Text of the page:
Germany is ranked among the most LGBTQ-friendly countries in the world, and its capital is the queer-friendliest city. DW’s Chiponda Chimbelu reports.
Berlin is Germany’s most LGBTQ-friendly city. And yes, I can’t count how many times people (mostly straight) have asked me if Cologne isn’t Germany’s LGBTQ-friendliest city, but my conclusion is based on research and lived experience.
Let’s start with the basics. Berlin is the country’s most populous city. It has the highest number of LGBTQ individuals living in one place — with more resources and infrastructure to bring them together, including the city’s transportation network. And if you’re new to the city and want to explore quickly, you can head to Nollendorfplatz. That’s where many queer bars, clubs and cafes are located.
Every once in a while, I pay a visit to one of my favorite queer bookstores there, Eisenherz. That is where I always go to buy novels with LGBTQ characters in English, French or German.
But for anyone looking for a hot party tip or even a queer-friendly event on a given day, I’d suggest heading to the webpage of the local queer magazine Siegessäule. It has an overview of things to do every day, and it also lists mental and sexual health resources for LGBTQ individuals.
Berliners known for their directness
Having lived in Bonn for seven years, I often visited the nearby metropolis of Cologne, especially the city’s Schaafenstrasse, which is known for its gay bars and cafés. People were friendlier there and more open than in many other German cities.
Most people say Munich is uptight, Hamburg snobby and Berliners are known for their directness, which some find impolite. And though experiences can differ depending on where one goes and what one does, I find some truth in these generalizations. For example, directness helps Berliners articulate what they want, regardless of their identities.
One doesn’t have to be shy about experiencing the German capital as a sex-positive place where people are freer and more open about their sexual and gender identities than in other parts of the country.
Yet, Berlin’s queer scene is multicultural and not only made up of native Berliners. In addition to LGTBQ people who call the city home and appreciate its open-minded atmosphere, Berlin also attracts queer tourists from all over the world. Each year, the Christopher Street Day parade in July draws upwards of 100,000 people, making it Germany’s biggest Pride event.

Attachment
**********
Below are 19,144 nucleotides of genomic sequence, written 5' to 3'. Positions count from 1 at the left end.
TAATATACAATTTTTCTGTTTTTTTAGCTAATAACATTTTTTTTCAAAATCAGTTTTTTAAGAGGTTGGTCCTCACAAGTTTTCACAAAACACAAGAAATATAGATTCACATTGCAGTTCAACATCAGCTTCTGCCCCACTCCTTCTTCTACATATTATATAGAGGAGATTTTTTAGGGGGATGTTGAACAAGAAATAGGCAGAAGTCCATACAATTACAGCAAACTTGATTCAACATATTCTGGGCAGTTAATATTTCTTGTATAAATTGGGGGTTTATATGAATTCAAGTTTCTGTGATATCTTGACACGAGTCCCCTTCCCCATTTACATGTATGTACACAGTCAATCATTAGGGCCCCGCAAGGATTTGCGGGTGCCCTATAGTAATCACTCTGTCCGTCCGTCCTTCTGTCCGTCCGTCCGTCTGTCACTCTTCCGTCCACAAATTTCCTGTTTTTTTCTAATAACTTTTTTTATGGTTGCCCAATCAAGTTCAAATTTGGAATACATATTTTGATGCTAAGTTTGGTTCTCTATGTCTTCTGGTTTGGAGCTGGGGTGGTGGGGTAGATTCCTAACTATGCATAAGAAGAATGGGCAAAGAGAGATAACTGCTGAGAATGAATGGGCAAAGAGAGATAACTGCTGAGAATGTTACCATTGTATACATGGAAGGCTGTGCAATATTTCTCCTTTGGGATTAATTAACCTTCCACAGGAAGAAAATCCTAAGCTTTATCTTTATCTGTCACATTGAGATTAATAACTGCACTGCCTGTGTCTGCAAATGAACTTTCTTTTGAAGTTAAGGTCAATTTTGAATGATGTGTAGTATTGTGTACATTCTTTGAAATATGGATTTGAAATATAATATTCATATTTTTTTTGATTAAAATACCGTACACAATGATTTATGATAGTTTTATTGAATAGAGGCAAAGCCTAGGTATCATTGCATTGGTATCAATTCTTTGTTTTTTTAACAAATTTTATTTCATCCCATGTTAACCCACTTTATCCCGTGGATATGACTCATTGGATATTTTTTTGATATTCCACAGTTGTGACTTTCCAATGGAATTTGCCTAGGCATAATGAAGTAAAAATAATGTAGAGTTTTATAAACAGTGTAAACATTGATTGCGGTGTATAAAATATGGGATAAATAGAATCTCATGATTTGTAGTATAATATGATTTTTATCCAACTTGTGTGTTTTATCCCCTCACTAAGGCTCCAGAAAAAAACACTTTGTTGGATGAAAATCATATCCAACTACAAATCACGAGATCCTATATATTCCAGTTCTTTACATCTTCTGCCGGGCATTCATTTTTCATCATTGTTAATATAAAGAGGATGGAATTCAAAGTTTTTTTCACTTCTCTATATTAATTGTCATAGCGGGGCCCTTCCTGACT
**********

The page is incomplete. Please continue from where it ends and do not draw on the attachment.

Berlin reports highest number of queer, transphobic incidents
Nevertheless, there’s a very dark side to the German capital. It is the site of Germany’s highest number of queer and transphobic incidents — 456 of the 1,005 cases registered in Germany in 2021, according to figures from the German Interior Ministry. Perhaps the numbers have to do with a higher queer population and a readiness to report incidents.
However, up to 90% of queer and transphobic attacks in Germany aren’t reported, according to the German Lesbian and Gay Federation (LSVD). But it says authorities in the capital do a better job of recording such incidents than in other cities.
Berlin is the only German city where queer people in my social circle have been physically attacked for their identities, so staying safe when going out is always on my mind. It’s always better to avoid places that you are unfamiliar with, especially when it is dark. And perhaps taking a taxi is the safer choice when moving around in the wee hours of the morning.
But despite some of these considerations, I still feel more comfortable in Berlin than I ever have in Cologne, Frankfurt, Hamburg or Munich. That’s because there are many diverse and intersectional communities — African, Black, queer, the list goes on.
‘Continuous tradition’ of queerness, hedonism
There’s a documented history of queer life in Berlin, and that can make a difference — LGBTQ people have been visible here for more than a hundred years.
The world’s first sexology research institute was founded by Magnus Hirschfeld, a gay physician and sexologist, in 1919. And it was in Berlin’s Tiergarten, where visitors can find a memorial to the gay victims of the Holocaust at the edge of the park today.
The German capital’s queer history is shown in a Netflix documentary, “Eldorado: Everything the Nazis Hate,” which was released on June 29. In it, filmmaker Benjamin Cantu explores the history behind Eldorado — a Berlin nightclub that was popular during the Weimar Republic in the 1920s.
“It’s often said that Berlin’s most continuous tradition is its queerness and hedonistic lifestyle, or liberalness, because we can relate so much to life a hundred years ago, in the 1920s,” Cantu told me.
And it’s something historians like Robert Beachy have pointed to, as well.
“[Berlin] played a huge role in the creation of a subculture and a visible community of individuals who identified themselves in a particular way,” explained the author of “Gay Berlin: Birthplace of a Modern Identity.”
“This played a huge role in the creation of a subculture and a visible community of individuals who identified themselves in a particular way [in Berlin],” said Beachy.
The Nazis shut the Eldorado down in 1932 along with other places that were frequented by gays, lesbians and other gender nonconforming people. As a result of that disruption of queer life during Nazi rule, there is no juncture between queer life then and today.
But a century on, one can walk the streets of Berlin knowing that queer people were visible here before. And every time I visit my favorite queer bookstore Eisenherz on Motzstrasse I walk past the building that once housed Eldorado. The neighborhood is still a magnet for LGBTQ individuals from around the world.
Edited by: Sarah Hucal
by Chiponda Chimbelu
Source – DW.com